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EDITORIALS: An Urgent Plea for Mercy”

Posted on Jul 10, 2012

EDITORIALS: "An Urgent Plea for Mercy"

A recent New York Times editorial encouraged the Georgia Board of Pardons and Paroles to reduce the sentence of death row inmate Warren Hill to life. Hill is facing execution on July 18. The editorial noted that Mr. Hill’s intellectual disabilities, including an IQ of 70, led the trial judge to find him mentally retarded. Georgia’s Supreme Court, however, overturned the judge’s ruling because mental retardation had not been proven “beyond a reasonable doubt.” The Times noted that Georgia “is the only state with a statute requiring a defendant to meet [this] unfairly heavy burden,” and added, “This unjust procedural requirement effectively denies protection for the mentally impaired, as required by the Eighth Amendment.” The Times also said that clemency is appropriate for Hill because some jurors have said they would have sentenced him to life without parole if given the option, and the victim’s family has said he should not be executed. See the full editorial below.

An Urgent Plea for Mercy

The Supreme Court banned the death penalty for mentally retarded offenders a decade ago, but Georgia apparently has not gotten the message. It is the only state with a statute requiring a defendant to meet the unfairly heavy burden of proving retardation beyond a reasonable doubt. This stringent standard could be readily manipulated by experts, resulting in unconstitutional executions.

In a closely divided 4-to-3 ruling, the State Supreme Court wrongly upheld the statute on the grounds that the United States Supreme Court left it to the states to set procedures for deciding on retardation. This unjust procedural requirement effectively denies protection for the mentally impaired, as required by the Eighth Amendment.

This week, Georgia issued a warrant to execute Warren Lee Hill Jr., a death-row inmate convicted of murder, who has an I.Q. of 70. The Georgia Board of Pardons and Paroles is the fail-safe in the state’s criminal justice system, with a mandate to exercise mercy when the court system has failed to come to a just result. That is clearly true in this case. The trial judge found that Mr. Hill was mentally retarded by applying the fairer “preponderance of the evidence” standard in determining his mental impairment.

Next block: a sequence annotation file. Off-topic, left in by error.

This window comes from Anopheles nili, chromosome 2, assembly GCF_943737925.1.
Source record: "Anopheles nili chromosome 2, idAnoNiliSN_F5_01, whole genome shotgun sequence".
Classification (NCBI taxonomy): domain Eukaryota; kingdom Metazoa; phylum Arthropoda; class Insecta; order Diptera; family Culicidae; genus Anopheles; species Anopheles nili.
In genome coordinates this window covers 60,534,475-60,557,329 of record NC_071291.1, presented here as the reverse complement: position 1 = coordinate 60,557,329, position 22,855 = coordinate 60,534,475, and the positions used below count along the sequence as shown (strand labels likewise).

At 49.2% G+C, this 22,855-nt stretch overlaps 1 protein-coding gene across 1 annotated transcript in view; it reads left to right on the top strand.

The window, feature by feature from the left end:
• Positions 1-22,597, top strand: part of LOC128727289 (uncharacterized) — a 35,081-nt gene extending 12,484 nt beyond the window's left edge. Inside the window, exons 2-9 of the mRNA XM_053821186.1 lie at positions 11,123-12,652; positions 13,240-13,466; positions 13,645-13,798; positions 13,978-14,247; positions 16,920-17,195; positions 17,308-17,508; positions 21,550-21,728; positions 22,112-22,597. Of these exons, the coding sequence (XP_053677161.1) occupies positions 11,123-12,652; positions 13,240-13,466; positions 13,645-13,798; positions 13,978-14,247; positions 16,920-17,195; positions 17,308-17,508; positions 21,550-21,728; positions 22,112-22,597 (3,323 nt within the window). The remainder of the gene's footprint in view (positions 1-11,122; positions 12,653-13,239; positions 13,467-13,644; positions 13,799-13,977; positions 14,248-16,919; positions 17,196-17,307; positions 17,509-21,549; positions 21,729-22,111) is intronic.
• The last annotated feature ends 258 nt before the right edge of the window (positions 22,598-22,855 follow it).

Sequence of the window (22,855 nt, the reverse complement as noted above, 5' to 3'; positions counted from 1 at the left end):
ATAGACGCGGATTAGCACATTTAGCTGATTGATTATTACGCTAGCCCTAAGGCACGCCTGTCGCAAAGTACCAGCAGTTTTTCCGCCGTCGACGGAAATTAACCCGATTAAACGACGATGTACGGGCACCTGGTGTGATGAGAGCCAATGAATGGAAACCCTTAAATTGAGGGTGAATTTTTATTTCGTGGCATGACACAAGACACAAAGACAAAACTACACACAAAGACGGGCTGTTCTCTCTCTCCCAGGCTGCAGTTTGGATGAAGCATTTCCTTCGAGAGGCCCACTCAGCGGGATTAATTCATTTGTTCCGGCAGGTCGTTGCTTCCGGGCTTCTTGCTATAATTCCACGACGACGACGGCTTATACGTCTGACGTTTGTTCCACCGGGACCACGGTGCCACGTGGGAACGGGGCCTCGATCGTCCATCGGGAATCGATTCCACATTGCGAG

The State Supreme Court, however, ruled that Mr. Hill had to prove his mental retardation beyond a reasonable doubt. The dissent rightly argued that applying the tougher standard is unconstitutional because it imposes too high a risk that a court’s conclusion will be wrong. The dissent relied on the United States Supreme Court holding that it is unconstitutional to require a defendant to prove that he is incompetent to stand trial by any standard higher than a preponderance of the evidence.

The United States Court of Appeals for the Eleventh Circuit avoided correcting the state court’s stark constitutional error, claiming that a federal statute on habeas corpus review imposes severe limits so that Mr. Hill had to show “that no fair-minded jurist” could agree with the Georgia court. The United States Supreme Court denied a review of Mr. Hill’s case in June. He is scheduled for execution this month.

Jurors from this case said they would have sentenced Mr. Hill to life without parole if they had had the option. The family of the victim has said Mr. Hill should not be executed. The pardon board has the discretion and the duty to commute his sentence to life without parole. The legal and factual record strongly compels that just decision.

(“An Urgent Plea for Mercy,” New York Times, July 6, 2012, editorial.) See Editorials and Intellectual Disability. For more information, see Amnesty International’s page.